A well prepared Kava potion, drunk in small quantities produces only pleasant changes in behavior. It is therefore a slightly stimulating drink which helps relieve great fatigue. It relaxes the body after strenuous efforts, clarifies the mind and sharpens the mental faculties. Kava soothes temperaments. (Kava researcher Lewin, 1884).

Unlike many medicinal herbs, the groundwork for the identification of the active principles in Kava was laid down about a hundred years ago when the first Kavalactone was identified and isolated in 1889. Today it is generally acknowledged that a group of compounds known as kavalactones or kavapyrones are primarily responsible for the activity of the plant. A total of fifteen kavalactones have been identified.


Much work has been done in the past 30 years towards isolating and identifying the effects of individual Kavalactones, but it is generally conceded that the beneficial effects of the plant are obtained through the use of root extracts containing the full spectrum of the naturally occurring constituents. Documented effects are as follows:

General relaxant:

Numerous tests with animals and humans have shown Kava to be an excellent general relaxant. ,4 Kava is a sleep aid only in as much as it relaxes the user; it does not cause involuntary sleep (an important safety issue).5

b.Local anesthetic: This is of little interest to the modern user who generally consumes the product in the form of a capsule, but when Kava root is chewed it makes the mouth go numb.

Muscle relaxant and anti-convulsive effects:

Modern studies (done in the last 30 years) indicate that Kava is an excellent muscle relaxant comparable to the best synthetic products A German researcher (Kretzschmar, 1970) stated that Kavalactones have: ‘excellent psycho-pharmacological activity which produces emotional and muscular relaxation, stabilization of the feelings and stimulation of the ability to think and act.

To summarize, the primary activity of Kava of interest today is the same as its historical use: as a relaxant/muscle relaxant.


Kava extract as a high quality pharmaceutical type extract was pioneered by German researchers. Today Kava is widely used in Germany as an OTC pharmaceutical under Commission E status. All of the products sold in Europe under this category contain standardized amounts of kavalactones. The same is true for the higher quality products sold in the U.S. These Kava Extracts may be used alone, or in combination with other herbal ingredients. A typical OTC European product would be 200-250 mg of extract containing 30% Kavalactones (60-75mg total kavalactones). Usage would be 1-3 capsules.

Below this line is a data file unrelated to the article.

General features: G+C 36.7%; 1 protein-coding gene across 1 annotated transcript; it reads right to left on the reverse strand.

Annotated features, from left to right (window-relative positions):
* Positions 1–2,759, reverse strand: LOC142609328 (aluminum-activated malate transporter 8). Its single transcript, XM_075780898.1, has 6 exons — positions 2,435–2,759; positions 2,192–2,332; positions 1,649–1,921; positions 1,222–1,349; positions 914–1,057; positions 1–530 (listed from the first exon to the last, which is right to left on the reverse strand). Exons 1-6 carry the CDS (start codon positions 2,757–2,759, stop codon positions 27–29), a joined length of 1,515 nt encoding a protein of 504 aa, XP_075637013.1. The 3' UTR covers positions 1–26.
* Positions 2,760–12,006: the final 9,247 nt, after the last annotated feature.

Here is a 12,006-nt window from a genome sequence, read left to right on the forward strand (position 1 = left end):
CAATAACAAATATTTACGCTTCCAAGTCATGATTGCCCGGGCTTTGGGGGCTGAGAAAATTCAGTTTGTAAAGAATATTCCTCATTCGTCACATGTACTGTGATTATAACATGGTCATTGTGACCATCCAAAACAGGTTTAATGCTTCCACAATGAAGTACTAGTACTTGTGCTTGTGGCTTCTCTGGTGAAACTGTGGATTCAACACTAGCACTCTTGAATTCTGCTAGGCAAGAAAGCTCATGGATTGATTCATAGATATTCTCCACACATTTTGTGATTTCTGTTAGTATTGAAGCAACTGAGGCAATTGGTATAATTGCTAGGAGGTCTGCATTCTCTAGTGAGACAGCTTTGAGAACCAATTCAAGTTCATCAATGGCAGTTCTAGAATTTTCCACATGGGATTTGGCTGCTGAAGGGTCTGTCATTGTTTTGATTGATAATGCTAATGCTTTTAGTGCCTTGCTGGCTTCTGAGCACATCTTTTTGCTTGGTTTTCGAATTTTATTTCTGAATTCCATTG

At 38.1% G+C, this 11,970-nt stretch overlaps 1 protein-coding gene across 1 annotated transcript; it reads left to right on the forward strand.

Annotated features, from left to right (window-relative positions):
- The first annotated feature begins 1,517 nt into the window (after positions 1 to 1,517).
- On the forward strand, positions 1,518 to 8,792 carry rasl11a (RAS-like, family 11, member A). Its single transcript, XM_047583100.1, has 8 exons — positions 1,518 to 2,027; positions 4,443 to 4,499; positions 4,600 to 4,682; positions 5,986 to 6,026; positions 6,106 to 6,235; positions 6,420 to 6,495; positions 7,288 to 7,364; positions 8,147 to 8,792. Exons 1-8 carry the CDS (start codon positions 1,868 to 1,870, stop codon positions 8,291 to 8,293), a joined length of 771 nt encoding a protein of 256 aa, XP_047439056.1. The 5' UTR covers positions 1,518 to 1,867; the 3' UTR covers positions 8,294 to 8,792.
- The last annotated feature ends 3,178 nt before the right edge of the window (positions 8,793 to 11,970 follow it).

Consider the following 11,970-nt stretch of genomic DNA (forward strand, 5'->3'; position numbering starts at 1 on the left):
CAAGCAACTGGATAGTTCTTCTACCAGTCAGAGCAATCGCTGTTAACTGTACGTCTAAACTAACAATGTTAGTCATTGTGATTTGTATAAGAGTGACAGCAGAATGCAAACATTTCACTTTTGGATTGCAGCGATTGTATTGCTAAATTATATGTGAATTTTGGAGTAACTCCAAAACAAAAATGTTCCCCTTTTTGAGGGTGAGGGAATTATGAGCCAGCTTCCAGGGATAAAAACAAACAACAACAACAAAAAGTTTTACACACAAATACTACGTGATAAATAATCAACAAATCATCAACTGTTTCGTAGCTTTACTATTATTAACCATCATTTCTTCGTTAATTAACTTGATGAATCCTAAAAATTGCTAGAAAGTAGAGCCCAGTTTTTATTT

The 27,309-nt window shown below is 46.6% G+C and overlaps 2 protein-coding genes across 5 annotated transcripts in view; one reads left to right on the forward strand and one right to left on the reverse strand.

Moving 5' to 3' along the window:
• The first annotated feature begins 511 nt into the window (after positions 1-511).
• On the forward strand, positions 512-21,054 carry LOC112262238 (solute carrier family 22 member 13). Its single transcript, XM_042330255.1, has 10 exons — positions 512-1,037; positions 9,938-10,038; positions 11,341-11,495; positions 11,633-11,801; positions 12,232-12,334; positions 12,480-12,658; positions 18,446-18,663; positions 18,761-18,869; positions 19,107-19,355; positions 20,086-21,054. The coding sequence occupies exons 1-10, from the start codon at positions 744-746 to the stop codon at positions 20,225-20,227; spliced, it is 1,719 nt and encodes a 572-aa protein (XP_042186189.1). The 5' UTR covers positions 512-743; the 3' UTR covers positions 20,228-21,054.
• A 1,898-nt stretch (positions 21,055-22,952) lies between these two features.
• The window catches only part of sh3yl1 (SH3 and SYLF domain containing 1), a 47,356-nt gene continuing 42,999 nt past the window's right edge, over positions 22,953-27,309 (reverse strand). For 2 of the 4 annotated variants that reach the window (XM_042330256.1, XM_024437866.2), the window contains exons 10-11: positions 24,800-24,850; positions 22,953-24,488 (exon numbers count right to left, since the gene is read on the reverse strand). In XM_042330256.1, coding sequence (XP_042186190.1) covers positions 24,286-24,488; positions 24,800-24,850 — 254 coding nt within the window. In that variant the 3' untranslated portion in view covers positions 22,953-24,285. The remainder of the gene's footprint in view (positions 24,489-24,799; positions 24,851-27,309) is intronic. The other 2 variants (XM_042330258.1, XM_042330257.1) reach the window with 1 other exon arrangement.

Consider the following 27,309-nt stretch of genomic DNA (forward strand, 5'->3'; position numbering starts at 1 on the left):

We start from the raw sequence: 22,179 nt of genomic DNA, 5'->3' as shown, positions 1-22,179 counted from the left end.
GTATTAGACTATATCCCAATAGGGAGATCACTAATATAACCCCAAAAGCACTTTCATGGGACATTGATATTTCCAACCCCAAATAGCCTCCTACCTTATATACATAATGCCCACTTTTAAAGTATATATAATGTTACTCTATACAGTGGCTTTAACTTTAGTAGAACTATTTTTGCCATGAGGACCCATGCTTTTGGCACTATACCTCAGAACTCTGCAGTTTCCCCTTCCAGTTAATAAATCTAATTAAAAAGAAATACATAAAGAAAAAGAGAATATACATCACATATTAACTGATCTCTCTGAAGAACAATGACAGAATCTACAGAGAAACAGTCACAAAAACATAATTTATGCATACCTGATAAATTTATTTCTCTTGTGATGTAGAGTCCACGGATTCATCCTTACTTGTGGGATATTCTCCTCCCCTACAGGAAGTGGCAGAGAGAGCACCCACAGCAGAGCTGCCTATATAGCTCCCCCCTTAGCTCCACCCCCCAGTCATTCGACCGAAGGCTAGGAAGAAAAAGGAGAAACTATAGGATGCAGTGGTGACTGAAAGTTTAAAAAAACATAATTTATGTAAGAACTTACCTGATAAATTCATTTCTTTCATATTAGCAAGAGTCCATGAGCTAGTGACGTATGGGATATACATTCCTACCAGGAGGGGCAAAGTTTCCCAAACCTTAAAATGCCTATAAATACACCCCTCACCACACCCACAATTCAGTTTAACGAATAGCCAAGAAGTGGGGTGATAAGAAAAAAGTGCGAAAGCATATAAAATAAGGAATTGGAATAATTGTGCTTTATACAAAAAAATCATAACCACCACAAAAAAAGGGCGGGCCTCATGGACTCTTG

When considering the use of any relaxant which works, safety issues are a primary concern. Because of its widespread use for such a long period of time, Kava has a very extensive history of safe usage. The plant is non-addictive, and taken at normal doses has no long-term side-effects. Kava does not cause involuntary sleep or effects of drunkenness or undesirable intoxication.

Some studies have indicated that when consumed in very large quantities, over extended periods of time, that Kava may cause a mild skin rash. However these studies were done with Australian aboriginal populations who were heavy tobacco smokers and also consuming large quantities of alcohol. Usage of Kava was also very high, amounting to a daily consumption equivalent to dozens of the type of capsules that are typically available on the market today.

Modern, pharmaceutical grade Kava extracts, standardized for kavalactone content have been through the extensive safety and efficacy procedures required for drug registration in Germany.


TLemon Balmhis is one of a MUST for any new or old herb gardener! When starting out growing herbs, your first attempts at using your herbs is usually in the kitchen, right? And lemon balm tea is always something to make that will compliment your beggining tries! I usualy make my normal orange pekoe tea by infusing tea bags under HOT TAP WATER ONLY!! and then adding in this case, lemon balm sprigs, about 4-5 6″ sprigs works well in a gallon of tea. (12 teabags used).
You can also chop up the cleaned leaves and add to the next summer fruit salad you make, and the leaves are great to decorate the side of any serving plate. Why not try placing a few sprigs into a quart of 5% acidity vinegar for something wonderful! Or you may want to make a gift of jelly! And if you are not into cooking, but only labor, take the leaves and rub on your furniture as a polish! (A mother-in-law job for sure!)

There is a lot of history behind lemon balm and a lot of folklore. (Isn’t the folklore of herbs fun?!) It is said that by soaking the leaves of the balm in vine for a few hours will influence love…(Maybe it is the vine, I mean wine.) It was also known to ensure success. The “LONDEN DISPENSARY” claims in 1696: “Balm, given every morning, will renew youth, strenghten the brain and releive languishing nature”. It is said by drinking lemon balm tea with honey for 50 years for breakfast, John Hussey, of Sydenham, England, lived to be 116 years old. It is still used today as an essential oil by aromatherapists for depression. Lemon Balm is also a strewing herb.